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Depression_Page_1Women in the United States are about twice as likely as men to suffer from depression. This mental health disparity begins in early adolescence and persists throughout life. Common explanations of this disparity include biological differences between men and women; normal hormonal changes associated with puberty, menstruation, pregnancy, post-partum depression, and menopause; and so-called “role overload” from having careers that are just as demanding as men’s but domestic responsibilities that are far greater. In our view, however, a key reason women suffer more depression than men is because of the gender bias they face in the workplace. Let’s look at three common situations in which such bias can adversely affect women’s mental health.

First, as they pursue career advancement women are often unfairly denied promotions and high profile work assignments, given administrative assignments rather than line responsibilities, and excluded from important networking opportunities. They are also frequently subjected to micro-inequities — having their ideas ignored, devalued, or stolen by men; not being invited to career-relevant social activities; and forced to endure slights, sexist remarks, and derogatory humor. When women work in environments in which they are confronted with gender bias of this sort, they frequently react in one of two ways: either they become frustrated, discouraged, and emotionally exhausted, or they interpret their discriminatory treatment as an indication that they lack what it takes to get ahead. If a woman reacts in either of these ways, she is in all likelihood a prime candidate for anxiety, depression, and mental health problems.

Second, in 2013 women earned on average 83 cents for each dollar men earned. Researchers recently sought to determine if this wage gap contributed to women’s poorer mental health. They paired 9,000 women and men with equal productivity markers, such as work experience and education. They found that in the pairs where the women earned less than their male counterpart, the women were three to four times as likely to suffer from depression and anxiety as were the men. As the wage gap decreased, however, the odds of depression and anxiety decreased. Women with incomes that equaled or exceeded their male counterparts were no more likely to have experienced depression or anxiety than the men. The researchers concluded that a substantial portion of the gender wage gap is not explained by productivity factors. They found that this residual gap is, instead, “due to unobserved structural and discriminatory processes” and that the “relative income difference between women and men explained much of the disparities” in depression and anxiety.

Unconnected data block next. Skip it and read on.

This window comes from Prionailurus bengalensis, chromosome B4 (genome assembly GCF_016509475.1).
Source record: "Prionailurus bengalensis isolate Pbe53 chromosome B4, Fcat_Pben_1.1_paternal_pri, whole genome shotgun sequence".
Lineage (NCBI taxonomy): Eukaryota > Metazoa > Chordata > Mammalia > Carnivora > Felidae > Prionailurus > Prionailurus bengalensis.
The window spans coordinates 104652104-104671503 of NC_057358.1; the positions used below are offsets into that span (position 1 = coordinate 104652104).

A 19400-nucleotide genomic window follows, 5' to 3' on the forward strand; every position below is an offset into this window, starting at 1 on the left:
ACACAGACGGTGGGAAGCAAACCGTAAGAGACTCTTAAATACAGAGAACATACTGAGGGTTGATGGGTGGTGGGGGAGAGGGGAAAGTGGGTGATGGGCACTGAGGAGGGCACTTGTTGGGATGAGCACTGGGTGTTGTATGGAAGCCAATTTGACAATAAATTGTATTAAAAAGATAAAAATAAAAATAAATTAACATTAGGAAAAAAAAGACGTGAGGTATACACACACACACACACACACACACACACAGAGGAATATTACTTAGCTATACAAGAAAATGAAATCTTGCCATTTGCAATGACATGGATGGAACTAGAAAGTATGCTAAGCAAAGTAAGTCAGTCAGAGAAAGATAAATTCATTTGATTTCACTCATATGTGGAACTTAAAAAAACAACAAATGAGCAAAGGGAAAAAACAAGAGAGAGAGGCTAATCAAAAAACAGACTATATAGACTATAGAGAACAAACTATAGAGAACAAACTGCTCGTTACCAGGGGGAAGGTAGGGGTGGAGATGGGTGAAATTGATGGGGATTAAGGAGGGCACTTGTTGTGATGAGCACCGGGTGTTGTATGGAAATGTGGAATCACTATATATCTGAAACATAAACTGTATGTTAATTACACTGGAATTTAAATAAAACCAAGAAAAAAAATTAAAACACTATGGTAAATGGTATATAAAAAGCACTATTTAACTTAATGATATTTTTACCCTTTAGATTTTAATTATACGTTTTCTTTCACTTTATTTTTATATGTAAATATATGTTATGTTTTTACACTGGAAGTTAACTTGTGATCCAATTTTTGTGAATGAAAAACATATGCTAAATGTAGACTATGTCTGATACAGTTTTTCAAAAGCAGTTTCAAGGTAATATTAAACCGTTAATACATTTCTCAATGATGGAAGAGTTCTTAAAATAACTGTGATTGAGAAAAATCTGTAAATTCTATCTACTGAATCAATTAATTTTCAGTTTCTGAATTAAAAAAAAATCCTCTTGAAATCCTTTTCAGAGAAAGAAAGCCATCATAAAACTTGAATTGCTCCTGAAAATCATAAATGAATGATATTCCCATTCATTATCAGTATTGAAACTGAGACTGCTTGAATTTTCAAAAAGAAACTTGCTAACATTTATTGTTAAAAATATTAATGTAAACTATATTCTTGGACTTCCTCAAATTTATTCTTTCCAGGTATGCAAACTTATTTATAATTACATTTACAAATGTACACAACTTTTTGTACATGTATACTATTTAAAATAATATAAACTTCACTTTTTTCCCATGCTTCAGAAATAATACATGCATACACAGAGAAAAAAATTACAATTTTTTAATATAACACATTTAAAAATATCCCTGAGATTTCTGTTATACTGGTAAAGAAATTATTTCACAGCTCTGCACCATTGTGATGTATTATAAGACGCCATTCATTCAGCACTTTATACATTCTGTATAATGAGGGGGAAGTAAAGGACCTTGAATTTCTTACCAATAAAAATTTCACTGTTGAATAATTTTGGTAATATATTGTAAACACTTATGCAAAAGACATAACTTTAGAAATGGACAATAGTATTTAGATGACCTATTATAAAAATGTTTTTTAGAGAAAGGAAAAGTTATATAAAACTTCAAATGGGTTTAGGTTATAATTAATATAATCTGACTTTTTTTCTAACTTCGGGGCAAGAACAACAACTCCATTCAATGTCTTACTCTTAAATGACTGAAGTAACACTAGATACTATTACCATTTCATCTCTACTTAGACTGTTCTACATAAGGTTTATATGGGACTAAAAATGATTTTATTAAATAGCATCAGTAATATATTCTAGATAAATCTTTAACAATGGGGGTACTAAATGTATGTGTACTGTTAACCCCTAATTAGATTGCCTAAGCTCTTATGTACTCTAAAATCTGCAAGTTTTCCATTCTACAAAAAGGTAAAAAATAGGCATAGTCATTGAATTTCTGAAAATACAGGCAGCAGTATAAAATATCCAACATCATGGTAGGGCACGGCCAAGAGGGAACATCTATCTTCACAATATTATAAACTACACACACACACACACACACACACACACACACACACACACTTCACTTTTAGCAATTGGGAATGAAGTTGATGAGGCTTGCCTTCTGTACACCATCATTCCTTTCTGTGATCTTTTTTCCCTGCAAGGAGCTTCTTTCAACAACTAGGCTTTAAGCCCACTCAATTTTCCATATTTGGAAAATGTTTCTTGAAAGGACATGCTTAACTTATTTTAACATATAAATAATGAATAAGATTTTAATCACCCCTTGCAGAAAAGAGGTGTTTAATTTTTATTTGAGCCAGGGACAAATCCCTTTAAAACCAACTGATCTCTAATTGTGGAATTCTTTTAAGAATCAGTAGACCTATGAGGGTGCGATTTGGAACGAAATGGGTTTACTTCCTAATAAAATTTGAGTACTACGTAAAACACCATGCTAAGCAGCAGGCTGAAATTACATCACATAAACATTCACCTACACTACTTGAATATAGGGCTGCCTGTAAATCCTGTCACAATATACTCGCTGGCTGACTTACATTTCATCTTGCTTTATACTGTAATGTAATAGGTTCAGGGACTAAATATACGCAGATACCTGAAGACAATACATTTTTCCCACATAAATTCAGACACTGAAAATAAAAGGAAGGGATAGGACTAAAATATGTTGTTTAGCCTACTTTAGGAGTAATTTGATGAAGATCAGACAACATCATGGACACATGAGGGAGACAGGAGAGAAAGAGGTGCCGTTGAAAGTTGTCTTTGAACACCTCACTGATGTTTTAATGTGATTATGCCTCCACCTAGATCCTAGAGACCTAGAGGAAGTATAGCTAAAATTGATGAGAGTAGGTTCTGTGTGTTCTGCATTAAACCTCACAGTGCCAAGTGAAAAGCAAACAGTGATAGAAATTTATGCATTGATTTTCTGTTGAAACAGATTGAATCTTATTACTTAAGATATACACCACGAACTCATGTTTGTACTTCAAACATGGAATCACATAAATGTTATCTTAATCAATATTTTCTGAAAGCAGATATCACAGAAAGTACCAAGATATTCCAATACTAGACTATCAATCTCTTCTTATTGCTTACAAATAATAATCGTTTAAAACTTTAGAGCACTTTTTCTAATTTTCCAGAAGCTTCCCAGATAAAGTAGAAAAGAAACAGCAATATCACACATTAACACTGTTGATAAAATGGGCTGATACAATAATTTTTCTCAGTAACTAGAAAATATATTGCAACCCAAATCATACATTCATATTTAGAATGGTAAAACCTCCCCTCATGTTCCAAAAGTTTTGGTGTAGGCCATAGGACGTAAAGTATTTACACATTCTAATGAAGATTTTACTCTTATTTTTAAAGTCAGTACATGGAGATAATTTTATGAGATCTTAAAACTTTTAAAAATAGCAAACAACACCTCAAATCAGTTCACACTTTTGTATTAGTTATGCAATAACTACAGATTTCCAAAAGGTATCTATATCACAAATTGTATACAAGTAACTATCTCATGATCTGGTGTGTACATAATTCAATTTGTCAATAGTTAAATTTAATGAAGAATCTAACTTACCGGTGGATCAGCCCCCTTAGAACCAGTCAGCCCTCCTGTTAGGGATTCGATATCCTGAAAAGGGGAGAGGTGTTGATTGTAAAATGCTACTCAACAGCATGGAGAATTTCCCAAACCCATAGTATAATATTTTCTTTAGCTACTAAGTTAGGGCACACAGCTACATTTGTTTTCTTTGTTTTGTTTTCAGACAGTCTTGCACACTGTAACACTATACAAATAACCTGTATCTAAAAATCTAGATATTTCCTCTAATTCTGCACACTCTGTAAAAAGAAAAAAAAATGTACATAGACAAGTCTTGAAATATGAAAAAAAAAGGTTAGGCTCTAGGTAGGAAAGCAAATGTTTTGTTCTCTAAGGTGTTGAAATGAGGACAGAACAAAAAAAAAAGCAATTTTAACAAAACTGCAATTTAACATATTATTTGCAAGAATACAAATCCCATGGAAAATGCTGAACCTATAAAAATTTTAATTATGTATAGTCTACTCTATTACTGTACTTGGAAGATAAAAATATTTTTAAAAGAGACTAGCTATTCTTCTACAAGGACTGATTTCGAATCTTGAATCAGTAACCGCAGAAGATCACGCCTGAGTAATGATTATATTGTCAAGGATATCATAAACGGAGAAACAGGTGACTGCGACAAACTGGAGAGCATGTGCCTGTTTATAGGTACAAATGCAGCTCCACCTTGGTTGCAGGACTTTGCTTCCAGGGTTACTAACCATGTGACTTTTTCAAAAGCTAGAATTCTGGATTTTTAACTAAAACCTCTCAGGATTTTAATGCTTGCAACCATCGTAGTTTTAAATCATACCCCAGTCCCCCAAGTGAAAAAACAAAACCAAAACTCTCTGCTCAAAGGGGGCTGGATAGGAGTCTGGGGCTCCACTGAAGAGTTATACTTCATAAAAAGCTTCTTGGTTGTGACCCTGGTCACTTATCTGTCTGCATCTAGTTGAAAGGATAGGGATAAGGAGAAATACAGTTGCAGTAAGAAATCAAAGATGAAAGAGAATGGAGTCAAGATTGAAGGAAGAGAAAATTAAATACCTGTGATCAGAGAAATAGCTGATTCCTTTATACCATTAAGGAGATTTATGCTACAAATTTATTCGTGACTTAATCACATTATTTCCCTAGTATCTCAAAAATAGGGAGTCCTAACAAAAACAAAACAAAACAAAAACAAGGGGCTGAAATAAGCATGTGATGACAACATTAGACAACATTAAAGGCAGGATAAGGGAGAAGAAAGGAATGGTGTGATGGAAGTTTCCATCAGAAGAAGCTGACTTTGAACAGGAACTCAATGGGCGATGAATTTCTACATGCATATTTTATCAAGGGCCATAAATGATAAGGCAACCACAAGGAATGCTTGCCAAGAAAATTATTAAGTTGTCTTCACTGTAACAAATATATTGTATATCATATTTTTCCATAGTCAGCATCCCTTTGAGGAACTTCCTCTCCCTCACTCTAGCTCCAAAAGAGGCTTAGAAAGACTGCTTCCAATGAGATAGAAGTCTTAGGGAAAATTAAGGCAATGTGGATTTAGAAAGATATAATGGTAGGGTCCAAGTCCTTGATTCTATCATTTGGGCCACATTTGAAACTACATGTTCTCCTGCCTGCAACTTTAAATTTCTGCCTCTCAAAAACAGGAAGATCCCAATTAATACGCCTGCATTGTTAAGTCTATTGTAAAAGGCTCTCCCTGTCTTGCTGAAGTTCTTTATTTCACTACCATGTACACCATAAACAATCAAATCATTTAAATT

Third, women are as likely to experience discriminatory bias after they have achieved leadership positions as they are as they are trying to do so. Researchers found that women with job authority — the power to hire, fire, and influence the salary of employees — had a 9 percent greater risk of experiencing depression than women without job authority. Men with job authority, on the other hand, had a 10 percent lower risk of experiencing depression than men without job authority. This disparity between the likelihood women and men will develop depression is in all likelihood caused by the double bind — or what we refer to as the Goldilocks Dilemma — women face when they have job authority. If, on the one hand, a woman behaves in accordance with traditional female stereotypes by displaying characteristics of caring, empathy, and sensitivity, she is likely to be seen as lacking the power, competitiveness, and ambition characteristic of a leader. If, on the other hand, she behaves assertively and acts with authority, she is likely to be criticized as being unfeminine and socially isolated, denied significant support from colleagues, and subjected to poor evaluations. In other words, she is seen as either too soft or to hard, but rarely just right. Thus, whether she plays it soft or hard, communal or agentic, a woman with job authority seldom enjoys the psychological benefits normally associated with this sort of power — power that clearly boosts men’s mental health.

In raising the link between gender bias and depression, in no way do we mean to minimize the serious medical implications of depression. If you are experiencing a persistent feeling of sadness, have lost interest in in activities that were once pleasurable, are having trouble doing normal day-to-day tasks, or sometimes feel as if life isn’t worth living, you should consult your doctor. For more information about depression and its treatment, go to the website of the American Phychiatric Association. We have no doubt, however, that gender bias in the workplace is a significant and persistent cause of women experiencing a greater incidence of depression than men. Therefore, if you are confronted with hurtful gender bias at work, you need to deal with it promptly and decisively. We hope our book and our blog posts will help you do precisely that.

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